A 30-year-old racer from Long Island died of heat stroke during Sunday’s Whiteface Sky Race on a day when temperature rose into the 90s.
Essex County Coroner Frank Whitelaw said that Nick Marshak collapsed during the race in the early afternoon and was found to be unresponsive. Attempts were made to resuscitate him, and then emergency personal from Lake Placid took him to the Adirondack Medical Center in Lake Placid, where he was found to have a body temperature of 108 degrees.
In addition to the heat, Whitelaw said dehydration may have been a contributing factor to Marshak getting heat stroke.
The race was organized by Red Newt Racing, which described the race on its website as being “15.2 miles with 8,000 vertical feet of gain with an Alpine, Flume, Alpine figure loops.”
According to the Adirondack Daily Enterprise, only 48 of 83 entrants finished the Sky Race.
On Wednesday, Red Newt Racing paid tribute to Marshak on its website. “With heavy hearts, minds, and spirits, we convey without adequate words or sentiments, the loss of one of our own, Nick Marshak, on the mountain this past Sunday. While we’ll continue to struggle to process it, we find solace only in understanding that Nick died doing something, and surrounded by a community, that he loved. That his mind, spirit, and resolve, carried him further than his body ended up allowing, shutting down in the, and his, final mile.”
On the Enterprise Facebook page, some people commented that the race should have been cancelled.
“My heart goes out to this man and his family. With conditions the way they were on Sunday, it should’ve been canceled,” said John Sasso on Facebook.
However, Marshak’s girlfriend, Danielle Asher, told the Enterprise that Marshak died doing what he loved and she didn’t blame the race organizers for his death. Instead she felt bad for them for having to accept the level of responsibility for the race.
Whitelaw also defended the race organizers, saying that extreme athletes know the risks they are assuming in an event like the Sky Race.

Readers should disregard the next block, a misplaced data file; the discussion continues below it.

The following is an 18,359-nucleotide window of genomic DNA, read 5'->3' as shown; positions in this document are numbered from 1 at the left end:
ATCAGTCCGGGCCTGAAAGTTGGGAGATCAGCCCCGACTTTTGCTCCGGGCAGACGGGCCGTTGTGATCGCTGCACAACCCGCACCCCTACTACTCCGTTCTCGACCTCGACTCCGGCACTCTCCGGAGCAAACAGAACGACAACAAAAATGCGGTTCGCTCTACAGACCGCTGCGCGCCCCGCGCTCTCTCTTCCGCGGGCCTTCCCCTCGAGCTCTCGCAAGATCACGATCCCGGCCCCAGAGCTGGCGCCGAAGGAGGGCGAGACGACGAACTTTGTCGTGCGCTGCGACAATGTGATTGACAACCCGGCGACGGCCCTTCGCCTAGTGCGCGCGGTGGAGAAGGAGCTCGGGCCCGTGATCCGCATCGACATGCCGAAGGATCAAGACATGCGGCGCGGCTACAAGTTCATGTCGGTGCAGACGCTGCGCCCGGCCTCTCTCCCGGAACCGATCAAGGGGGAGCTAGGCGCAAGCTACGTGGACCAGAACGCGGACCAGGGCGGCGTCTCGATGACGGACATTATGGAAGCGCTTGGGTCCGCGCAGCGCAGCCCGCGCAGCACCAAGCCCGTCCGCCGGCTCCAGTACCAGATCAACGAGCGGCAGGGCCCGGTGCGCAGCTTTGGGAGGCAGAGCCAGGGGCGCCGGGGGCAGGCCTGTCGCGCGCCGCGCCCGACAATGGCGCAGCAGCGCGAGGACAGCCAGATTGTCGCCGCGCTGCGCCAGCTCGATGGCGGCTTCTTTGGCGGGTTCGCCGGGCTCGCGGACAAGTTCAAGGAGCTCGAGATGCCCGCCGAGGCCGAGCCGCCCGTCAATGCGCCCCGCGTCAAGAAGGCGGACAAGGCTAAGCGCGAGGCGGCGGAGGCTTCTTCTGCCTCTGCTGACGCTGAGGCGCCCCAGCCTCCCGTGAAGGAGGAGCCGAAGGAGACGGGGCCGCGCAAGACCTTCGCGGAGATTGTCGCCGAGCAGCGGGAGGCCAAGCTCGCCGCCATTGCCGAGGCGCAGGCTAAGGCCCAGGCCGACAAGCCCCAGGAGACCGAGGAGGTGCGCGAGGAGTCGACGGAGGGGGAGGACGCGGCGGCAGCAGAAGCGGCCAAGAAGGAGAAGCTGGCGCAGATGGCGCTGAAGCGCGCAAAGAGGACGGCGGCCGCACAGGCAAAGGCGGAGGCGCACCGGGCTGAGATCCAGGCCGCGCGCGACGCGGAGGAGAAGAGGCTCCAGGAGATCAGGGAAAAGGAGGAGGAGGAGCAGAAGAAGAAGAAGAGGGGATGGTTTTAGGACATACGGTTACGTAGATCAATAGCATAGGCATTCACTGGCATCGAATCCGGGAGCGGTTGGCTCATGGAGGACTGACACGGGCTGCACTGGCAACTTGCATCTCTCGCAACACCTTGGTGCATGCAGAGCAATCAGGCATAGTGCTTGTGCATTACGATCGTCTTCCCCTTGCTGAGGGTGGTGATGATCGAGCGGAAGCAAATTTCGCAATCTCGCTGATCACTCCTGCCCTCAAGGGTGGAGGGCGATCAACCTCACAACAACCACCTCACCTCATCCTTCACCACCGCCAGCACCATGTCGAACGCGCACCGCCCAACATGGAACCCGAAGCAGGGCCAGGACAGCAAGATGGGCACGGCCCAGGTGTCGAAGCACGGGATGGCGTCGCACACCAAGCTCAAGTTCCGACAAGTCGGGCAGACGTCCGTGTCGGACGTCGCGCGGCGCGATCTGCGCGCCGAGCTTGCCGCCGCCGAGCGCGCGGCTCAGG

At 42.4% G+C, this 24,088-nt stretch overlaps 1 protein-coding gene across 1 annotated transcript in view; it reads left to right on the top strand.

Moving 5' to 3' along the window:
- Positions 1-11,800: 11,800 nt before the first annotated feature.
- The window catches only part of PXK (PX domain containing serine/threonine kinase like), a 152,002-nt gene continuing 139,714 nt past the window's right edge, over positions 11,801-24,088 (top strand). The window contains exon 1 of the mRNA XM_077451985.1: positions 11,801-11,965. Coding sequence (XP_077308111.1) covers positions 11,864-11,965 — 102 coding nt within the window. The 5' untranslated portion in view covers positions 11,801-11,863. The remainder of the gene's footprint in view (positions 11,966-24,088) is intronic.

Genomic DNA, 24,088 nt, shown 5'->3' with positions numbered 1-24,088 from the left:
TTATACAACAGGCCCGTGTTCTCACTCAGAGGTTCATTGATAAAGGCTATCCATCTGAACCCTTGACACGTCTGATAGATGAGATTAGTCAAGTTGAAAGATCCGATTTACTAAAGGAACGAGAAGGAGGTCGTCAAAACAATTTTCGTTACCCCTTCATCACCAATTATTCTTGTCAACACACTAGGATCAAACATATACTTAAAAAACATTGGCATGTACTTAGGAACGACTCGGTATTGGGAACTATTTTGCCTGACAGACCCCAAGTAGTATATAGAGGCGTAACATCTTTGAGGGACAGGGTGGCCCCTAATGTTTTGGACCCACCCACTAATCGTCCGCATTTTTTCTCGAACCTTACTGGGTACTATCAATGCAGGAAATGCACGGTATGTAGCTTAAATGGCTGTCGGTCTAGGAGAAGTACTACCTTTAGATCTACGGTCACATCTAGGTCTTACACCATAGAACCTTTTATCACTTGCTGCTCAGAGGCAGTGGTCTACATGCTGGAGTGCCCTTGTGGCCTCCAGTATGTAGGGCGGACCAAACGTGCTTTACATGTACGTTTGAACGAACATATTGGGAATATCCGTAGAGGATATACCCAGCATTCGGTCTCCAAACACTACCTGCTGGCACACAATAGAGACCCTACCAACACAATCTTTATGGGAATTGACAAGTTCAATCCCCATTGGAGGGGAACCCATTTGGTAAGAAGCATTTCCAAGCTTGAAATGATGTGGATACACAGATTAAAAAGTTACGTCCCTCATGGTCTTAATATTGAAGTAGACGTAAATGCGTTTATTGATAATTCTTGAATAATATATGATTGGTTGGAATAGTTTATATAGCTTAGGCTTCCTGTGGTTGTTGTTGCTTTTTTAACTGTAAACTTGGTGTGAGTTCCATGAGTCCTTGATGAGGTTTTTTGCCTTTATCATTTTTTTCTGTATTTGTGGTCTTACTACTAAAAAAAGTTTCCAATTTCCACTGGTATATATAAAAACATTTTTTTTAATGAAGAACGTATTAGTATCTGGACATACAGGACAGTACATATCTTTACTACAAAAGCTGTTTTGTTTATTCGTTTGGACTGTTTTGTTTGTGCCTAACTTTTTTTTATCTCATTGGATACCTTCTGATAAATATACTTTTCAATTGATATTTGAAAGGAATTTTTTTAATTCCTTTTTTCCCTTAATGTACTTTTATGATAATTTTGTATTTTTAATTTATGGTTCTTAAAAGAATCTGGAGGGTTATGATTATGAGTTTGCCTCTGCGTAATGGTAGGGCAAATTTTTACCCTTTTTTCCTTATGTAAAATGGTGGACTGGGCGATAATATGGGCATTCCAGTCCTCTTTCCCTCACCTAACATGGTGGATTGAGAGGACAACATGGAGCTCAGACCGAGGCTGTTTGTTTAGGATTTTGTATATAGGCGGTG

“Some people might say, the race organizer may have had an obligation – with the extreme heat and all the warnings that had been put out – to shut down the event before it occurred. But like said, these athletes go in knowing exactly what they’re facing, and they assume the risk they take,” Whitelaw said. “Unfortunately, sometimes it just turns out this way.”
Sarah Keyes, who works for Red Newt Racing and helped organize the race, has participated in these events around the country, in events up to 100 miles long. She said “part of the appeal is the extreme nature of these events. Only once have I experienced a cancellation for extreme winds where the bus company wouldn’t shuttle racers to the start for fear of tipping over. The other occurrence where races are typically canceled for weather is when there is lightening present. Races will run in 100-plus degrees.”
Keyes said when organizers saw the forecast a week in advance, they discussed how to manage the conditions. They did things like stock up on extra ice and water.
“Whiteface mountain was also aware of the forecast, and it was discussed with them,” she said. “We did not consider cancelling the event; if we could’ve moved the start time up we may have.”
But she said they were unable to move the time earlier in the day because the chair lifts weren’t available early enough for the organizers to get supplies up the mountain.
Keyes said the Marshak family has set up a fundraising effort for his funeral expenses, and noted the death has hit many people hard.
“The mountain ultra trail running community is small, and when something like this happens, we all grieve for the loss of a fellow runner.”
(This story was updated on July 5 to add comments from Sarah Keyes, part of the Red Newt Racing team.)